Holding negative beliefs about aging can affect your aging experience. According to The Baltimore Longitudinal Study of Aging, if you believe your memory will decline as you get older, it will.
You can read about it here.
This study shows that the adverse influence of negative self-stereotypes on cognitive performance is not limited to a short-term laboratory effect. Rather, the findings demonstrate, for the first time, that stereotypes also predict memory performance over an extended period in the community.
In countries that do not have negative beliefs about aging, such as India and China, the elderly do not age related memory decline. Watch your thoughts and believe you will get better as you get older. It’s up to you!
Ellen Langer’s Counterclockwise book and study have been making the news recently. She is a Harvard psychology professor and an highly acclaimed award winning social scientist. She’s famous for a lot of things, however the counterclockwise study is really interesting because it shows we can reverse aging with our minds.
According to http://greatergood.berkeley.edu, Langer draws on her 30 years of pioneering mind-body research, including her 1979 “Counterclockwise” study in which eight elderly men lived in a residential retreat that recreated the social-physical environment of 1959. After one week sequestered in this virtual 20-year journey back in time, all eight participants showed marked improvements in their hearing, memory, dexterity, appetite, and general well-being. They even looked younger to outside observers who saw photos of them before and after the experiment.
Here’s youtube clip you may like:
“Notice new things,” she says and you will become engaged and enjoy many benefits in health and happiness.
If you like these ideas, you’ll like this ebook:
It’s official, your stressful job is aging you prematurely. Evidence shows that those in stressful jobs are exhibiting shortened telomeres.
You can read about it here:Job Stress Linked With Shorter Telomeres, Which Could Speed Up Aging
Shortened telomeres are linked with aging and disease.
One way to counteract stress and shortened telomeres? Meditation!
You can find the below study here.
Understanding the malleable determinants of cellular aging is critical to understanding human longevity. Telomeres may provide a pathway for exploring this question. Telomeres are the protective caps at the ends of chromosomes. The length of telomeres offers insight into mitotic cell and possibly organismal longevity. Telomere length has now been linked to chronic stress exposure and depression. This raises the question of mechanism: How might cellular aging be modulated by psychological functioning? We consider two psychological processes or states that are in opposition to one another-threat cognition and mindfulness-and their effects on cellular aging. Psychological stress cognitions, particularly appraisals of threat and ruminative thoughts, can lead to prolonged states of reactivity. In contrast, mindfulness meditation techniques appear to shift cognitive appraisals from threat to challenge, decrease ruminative thought, and reduce stress arousal. Mindfulness may also directly increase positive arousal states. We review data linking telomere length to cognitive stress and stress arousal and present new data linking cognitive appraisal to telomere length. Given the pattern of associations revealed so far, we propose that some forms of meditation may have salutary effects on telomere length by reducing cognitive stress and stress arousal and increasing positive states of mind and hormonal factors that may promote telomere maintenance. Aspects of this model are currently being tested in ongoing trials of mindfulness meditation.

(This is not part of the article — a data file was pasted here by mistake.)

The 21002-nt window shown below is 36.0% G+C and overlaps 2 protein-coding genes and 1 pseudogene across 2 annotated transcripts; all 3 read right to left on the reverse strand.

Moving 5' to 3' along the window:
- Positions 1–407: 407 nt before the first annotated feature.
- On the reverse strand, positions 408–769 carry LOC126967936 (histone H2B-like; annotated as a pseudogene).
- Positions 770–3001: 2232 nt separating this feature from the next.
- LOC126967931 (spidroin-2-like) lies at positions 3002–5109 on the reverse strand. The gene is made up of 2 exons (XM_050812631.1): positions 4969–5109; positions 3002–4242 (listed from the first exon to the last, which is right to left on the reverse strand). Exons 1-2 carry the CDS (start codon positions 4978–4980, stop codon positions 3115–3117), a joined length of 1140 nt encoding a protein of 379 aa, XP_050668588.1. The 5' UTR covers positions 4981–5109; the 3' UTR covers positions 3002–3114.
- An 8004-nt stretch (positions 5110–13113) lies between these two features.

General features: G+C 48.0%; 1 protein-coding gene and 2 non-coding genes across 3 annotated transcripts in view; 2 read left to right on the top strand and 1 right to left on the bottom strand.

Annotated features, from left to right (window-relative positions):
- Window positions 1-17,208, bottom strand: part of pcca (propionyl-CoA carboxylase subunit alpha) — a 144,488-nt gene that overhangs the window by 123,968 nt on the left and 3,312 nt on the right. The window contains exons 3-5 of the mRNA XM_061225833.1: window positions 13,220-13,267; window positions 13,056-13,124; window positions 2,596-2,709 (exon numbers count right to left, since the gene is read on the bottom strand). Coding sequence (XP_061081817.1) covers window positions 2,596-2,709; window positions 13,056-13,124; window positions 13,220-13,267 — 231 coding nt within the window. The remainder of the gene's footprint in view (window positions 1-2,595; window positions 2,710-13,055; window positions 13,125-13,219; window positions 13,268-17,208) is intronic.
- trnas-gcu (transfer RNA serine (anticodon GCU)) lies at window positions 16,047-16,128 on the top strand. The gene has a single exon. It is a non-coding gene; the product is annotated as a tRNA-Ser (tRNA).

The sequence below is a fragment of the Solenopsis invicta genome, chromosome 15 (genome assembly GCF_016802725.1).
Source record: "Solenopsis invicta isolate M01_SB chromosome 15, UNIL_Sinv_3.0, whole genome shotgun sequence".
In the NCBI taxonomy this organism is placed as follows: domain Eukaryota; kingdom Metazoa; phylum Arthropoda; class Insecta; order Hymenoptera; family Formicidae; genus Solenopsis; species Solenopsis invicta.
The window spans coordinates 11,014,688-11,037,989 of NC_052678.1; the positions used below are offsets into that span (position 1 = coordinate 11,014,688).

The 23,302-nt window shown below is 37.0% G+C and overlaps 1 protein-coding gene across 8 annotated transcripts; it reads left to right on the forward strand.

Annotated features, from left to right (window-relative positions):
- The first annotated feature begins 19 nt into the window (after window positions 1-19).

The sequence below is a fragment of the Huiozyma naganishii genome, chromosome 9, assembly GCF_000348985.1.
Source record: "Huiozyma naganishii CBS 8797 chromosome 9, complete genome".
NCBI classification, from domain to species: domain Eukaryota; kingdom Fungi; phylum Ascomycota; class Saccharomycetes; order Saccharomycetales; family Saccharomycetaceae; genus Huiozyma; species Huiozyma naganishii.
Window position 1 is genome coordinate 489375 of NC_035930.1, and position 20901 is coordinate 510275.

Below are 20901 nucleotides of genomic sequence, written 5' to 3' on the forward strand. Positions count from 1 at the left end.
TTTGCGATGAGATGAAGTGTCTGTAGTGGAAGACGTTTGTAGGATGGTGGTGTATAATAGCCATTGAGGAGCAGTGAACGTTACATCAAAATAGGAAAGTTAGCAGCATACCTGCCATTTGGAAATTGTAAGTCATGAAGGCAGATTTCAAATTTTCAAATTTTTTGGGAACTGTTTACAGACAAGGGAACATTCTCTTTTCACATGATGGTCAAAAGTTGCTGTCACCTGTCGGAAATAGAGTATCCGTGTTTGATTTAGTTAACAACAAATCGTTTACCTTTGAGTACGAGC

Are you a random human or are you self directed? It’s an important question because many people believe they are in control of their lives and choices. Many people in successful positions believe they got there because of their smart choices or shrewd decisions. By the same token, many people in unfortunate positions believe they did something wrong or failed in life. However, do you realize that seemingly innocuous qualities about you such as your name, your birth order and your height probably have more to do with your lot in life than anything else?